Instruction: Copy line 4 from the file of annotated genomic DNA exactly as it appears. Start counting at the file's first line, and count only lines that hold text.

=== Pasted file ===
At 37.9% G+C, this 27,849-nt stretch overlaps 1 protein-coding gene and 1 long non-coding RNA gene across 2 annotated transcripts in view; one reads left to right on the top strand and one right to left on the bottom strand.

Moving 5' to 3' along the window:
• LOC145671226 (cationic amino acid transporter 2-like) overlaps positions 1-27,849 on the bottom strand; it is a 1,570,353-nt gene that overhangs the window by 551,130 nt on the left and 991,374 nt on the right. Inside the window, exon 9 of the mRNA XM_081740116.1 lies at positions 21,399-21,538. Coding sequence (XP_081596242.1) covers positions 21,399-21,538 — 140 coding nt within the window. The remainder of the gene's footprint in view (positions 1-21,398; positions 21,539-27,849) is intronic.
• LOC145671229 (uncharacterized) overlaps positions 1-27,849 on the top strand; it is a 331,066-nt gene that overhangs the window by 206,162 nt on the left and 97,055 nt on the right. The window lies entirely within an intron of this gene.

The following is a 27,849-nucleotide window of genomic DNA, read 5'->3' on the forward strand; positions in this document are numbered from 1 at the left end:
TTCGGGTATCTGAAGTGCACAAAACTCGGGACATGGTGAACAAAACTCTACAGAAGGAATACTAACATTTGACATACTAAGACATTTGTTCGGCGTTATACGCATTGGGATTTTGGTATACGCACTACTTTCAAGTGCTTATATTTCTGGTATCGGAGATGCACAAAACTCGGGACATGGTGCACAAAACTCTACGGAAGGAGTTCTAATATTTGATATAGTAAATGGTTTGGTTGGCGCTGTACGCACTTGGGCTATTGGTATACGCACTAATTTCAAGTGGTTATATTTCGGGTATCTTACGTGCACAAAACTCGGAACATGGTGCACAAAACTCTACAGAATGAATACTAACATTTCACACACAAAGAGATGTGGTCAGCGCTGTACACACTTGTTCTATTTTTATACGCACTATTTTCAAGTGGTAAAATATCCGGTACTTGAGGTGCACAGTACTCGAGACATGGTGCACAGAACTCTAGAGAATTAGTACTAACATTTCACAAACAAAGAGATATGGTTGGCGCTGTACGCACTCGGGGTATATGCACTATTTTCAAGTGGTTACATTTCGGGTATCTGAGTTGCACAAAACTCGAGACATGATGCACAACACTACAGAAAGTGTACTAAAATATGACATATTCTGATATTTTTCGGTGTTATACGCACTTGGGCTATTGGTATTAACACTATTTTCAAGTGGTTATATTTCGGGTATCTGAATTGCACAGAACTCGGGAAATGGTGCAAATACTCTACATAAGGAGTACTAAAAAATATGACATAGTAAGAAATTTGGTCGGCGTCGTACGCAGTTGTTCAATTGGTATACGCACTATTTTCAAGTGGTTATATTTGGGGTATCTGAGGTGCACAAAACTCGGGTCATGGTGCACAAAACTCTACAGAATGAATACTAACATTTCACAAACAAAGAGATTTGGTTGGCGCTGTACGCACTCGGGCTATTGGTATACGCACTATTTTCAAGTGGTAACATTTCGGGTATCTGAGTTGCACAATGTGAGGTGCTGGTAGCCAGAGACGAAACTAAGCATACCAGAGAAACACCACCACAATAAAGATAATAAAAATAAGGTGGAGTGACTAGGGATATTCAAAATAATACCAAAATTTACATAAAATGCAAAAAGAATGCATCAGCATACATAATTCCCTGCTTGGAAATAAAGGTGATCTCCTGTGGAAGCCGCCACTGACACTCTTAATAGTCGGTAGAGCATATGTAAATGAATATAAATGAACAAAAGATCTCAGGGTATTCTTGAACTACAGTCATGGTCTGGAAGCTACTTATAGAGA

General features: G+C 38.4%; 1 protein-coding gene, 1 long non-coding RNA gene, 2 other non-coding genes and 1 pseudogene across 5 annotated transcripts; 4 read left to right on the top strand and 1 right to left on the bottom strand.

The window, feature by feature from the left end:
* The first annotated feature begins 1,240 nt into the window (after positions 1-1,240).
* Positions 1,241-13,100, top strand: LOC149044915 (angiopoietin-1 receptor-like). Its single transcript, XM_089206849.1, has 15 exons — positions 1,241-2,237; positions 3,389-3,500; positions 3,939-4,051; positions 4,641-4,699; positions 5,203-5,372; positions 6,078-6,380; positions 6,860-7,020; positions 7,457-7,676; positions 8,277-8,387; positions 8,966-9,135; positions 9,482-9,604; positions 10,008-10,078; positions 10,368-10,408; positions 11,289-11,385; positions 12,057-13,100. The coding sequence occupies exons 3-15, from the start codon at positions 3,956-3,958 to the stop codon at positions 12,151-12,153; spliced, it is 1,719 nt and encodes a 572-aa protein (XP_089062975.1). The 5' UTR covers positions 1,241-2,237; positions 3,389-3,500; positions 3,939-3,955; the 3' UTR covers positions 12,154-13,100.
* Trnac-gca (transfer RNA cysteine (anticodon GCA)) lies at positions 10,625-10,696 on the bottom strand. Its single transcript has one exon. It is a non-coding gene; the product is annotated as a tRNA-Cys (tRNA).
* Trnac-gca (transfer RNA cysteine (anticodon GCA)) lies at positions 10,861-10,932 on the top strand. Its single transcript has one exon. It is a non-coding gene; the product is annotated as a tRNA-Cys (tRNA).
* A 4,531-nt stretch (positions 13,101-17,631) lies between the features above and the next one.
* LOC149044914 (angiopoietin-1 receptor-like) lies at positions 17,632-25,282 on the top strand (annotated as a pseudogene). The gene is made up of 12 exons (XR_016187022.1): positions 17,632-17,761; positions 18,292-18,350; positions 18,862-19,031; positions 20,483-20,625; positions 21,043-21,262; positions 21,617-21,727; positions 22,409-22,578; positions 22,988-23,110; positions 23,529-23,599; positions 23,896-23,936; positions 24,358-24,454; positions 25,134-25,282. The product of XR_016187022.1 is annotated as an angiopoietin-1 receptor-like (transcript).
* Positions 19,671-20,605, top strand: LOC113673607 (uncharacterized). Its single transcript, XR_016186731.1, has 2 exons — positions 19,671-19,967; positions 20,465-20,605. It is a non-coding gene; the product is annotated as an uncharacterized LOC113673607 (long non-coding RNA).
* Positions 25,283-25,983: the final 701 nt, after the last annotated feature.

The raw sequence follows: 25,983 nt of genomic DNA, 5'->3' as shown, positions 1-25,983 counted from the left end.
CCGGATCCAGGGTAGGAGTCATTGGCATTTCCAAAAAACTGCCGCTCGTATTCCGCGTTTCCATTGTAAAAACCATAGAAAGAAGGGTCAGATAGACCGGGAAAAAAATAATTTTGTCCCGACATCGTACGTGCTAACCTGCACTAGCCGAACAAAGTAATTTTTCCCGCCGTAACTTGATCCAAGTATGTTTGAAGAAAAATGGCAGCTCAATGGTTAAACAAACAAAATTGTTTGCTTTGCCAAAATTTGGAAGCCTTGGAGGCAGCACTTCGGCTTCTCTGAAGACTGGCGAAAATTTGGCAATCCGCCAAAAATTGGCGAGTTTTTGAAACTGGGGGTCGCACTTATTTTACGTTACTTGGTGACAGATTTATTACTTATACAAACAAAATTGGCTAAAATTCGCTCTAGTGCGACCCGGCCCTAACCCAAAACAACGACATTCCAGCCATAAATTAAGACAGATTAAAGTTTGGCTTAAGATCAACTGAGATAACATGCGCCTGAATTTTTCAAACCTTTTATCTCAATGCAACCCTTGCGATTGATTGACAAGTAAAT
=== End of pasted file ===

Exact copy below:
• LOC145671229 (uncharacterized) overlaps positions 1-27,849 on the top strand; it is a 331,066-nt gene that overhangs the window by 206,162 nt on the left and 97,055 nt on the right. The window lies entirely within an intron of this gene.